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The Case for African History Month


African History Month
Africans have the oldest history of any other group on earth

AFRICANGLOBE – “Africans and persons of African descent must assume the primary responsibility and leadership in historical research….if we are to continue to leave practically all important historical research and writing concerning the Black race to the White man, then we must be prepared to accept, uncomplainingly, the White man’s point of view.”

-Chancellor Williams, African Historian

African History Month

African history month is a separate entity and should not be confused with Black History Month, an annual observance in the United States, Canada, as well as, communities in Europe and United Kingdom, honoring important celebrations and events within the history of the African Diaspora. It is celebrated annually in the United States, Canada and most other places in February and the United Kingdom in October.

Let us pause and give homage to Dr. Carter G. Woodson founder of Negro History Week in 1926, and the African-British history month was introduced in 1987 by Linda Bellos both are appreciated in our contemporary world. And also, we must pay tribute to countless activists, organizations and governmental agencies that are  celebrated annually. African communities everywhere owe them a debt of gratitude.

However, we must not forget our ancestors and its history. If we do, we are negating thousands and thousand of years of our heritage. Africa is complex with over 2000 cultures, with different languages, traditions, and having histories of their own.

During the 17th and 18th centuries, history was written by the Europeans that was mostly, distortions and misconceptions in order to justify and maintained their world dominance. Therefore, it’s important for Africans from all walks of life to relearn history from their own perspective. African history month function is to address this issue, and “MONTH” will be every month. In other words, it begins  January 1st  and ends December 31st , representing every day, week and month in the year.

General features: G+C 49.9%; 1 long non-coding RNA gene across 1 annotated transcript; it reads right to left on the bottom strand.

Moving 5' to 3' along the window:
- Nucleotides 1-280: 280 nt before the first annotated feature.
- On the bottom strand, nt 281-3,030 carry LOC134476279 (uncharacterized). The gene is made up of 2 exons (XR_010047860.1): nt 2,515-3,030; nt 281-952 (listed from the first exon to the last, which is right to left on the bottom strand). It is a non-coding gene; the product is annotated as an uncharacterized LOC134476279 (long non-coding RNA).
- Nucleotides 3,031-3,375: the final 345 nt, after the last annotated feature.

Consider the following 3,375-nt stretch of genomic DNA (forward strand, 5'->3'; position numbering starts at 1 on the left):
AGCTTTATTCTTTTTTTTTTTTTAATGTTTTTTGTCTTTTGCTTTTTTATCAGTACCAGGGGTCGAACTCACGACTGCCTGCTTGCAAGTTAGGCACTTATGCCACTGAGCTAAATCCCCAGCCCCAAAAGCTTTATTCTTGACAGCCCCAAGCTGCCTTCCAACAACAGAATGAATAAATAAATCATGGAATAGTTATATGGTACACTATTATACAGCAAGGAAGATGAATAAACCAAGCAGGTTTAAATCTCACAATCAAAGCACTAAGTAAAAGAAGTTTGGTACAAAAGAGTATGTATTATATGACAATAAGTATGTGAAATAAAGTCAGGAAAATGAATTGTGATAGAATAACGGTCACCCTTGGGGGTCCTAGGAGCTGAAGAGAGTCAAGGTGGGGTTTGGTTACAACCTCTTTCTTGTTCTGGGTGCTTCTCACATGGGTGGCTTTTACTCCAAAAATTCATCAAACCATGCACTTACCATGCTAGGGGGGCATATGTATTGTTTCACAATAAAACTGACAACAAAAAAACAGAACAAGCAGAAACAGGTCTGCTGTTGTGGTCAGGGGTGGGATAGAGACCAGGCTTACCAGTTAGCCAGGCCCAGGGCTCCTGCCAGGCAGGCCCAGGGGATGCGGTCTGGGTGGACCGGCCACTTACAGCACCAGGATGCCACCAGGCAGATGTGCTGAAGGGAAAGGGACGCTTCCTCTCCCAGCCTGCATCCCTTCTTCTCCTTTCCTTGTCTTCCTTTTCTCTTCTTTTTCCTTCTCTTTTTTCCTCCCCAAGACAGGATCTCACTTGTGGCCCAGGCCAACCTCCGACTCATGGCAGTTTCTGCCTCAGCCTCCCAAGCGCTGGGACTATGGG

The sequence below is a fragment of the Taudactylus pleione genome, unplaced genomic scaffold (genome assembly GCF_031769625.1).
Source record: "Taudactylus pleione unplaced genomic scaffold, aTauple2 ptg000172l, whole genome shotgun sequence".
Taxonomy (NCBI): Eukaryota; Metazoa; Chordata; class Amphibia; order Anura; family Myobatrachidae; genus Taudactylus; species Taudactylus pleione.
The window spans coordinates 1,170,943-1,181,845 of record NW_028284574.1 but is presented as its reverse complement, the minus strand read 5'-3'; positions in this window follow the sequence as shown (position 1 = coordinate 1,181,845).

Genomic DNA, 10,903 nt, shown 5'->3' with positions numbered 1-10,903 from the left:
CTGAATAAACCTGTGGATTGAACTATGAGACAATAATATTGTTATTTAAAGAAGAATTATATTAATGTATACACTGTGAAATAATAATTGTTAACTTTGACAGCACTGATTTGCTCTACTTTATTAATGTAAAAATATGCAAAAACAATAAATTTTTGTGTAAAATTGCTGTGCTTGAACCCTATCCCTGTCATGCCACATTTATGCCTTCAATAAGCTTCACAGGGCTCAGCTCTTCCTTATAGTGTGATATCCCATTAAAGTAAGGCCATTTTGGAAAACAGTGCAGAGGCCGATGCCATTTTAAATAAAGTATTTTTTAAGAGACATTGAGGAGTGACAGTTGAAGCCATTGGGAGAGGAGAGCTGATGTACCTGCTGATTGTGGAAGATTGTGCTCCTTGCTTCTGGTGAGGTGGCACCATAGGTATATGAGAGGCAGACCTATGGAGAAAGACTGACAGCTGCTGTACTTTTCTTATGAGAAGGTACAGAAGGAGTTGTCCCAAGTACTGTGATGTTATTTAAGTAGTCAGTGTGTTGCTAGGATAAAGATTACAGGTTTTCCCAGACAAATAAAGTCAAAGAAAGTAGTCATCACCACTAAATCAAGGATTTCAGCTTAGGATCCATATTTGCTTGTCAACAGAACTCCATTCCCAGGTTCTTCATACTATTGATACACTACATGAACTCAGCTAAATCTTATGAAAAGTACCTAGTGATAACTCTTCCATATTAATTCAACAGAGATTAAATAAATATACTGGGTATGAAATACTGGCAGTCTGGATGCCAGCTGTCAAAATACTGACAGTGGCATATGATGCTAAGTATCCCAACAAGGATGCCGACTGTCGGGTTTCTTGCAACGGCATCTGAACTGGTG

Most importantly,  existing celebrations, and histories should be unified into one cultural forum. During a year, every day, week and month will have its own importance presenting history from ancient cultures to the present-day. However, there will be two sacred days; January 1st and March 1st. Both having  their own significance.

January 1st, 1804 is to celebrate the Saint Dominique slaves whom won their independence from France, declaring the Republic of Haiti, in honor of the   original inhabitants.  Marking,  the only time in recent history Africans fought and won their independence  from an European power.

And also,  on March 1st, 1896, Emperor Menelik II and  his Empress Taytu  decisively, defeated the Italians on the battle field in Adowa, Ethiopia, the only African country that entered into the 20th century that escaped Colonialism. Additionally, Ethiopia not only won  independence but maintained their culture, including their written language and calendar. Indeed, these two events are special and should be recognized by  Africans worldwide. Besides these sacred days,  The last seven days  in December will  honor Kwanza  seven days of activities. The other remaining days will be optional from established worldwide traditions, serving several purposes.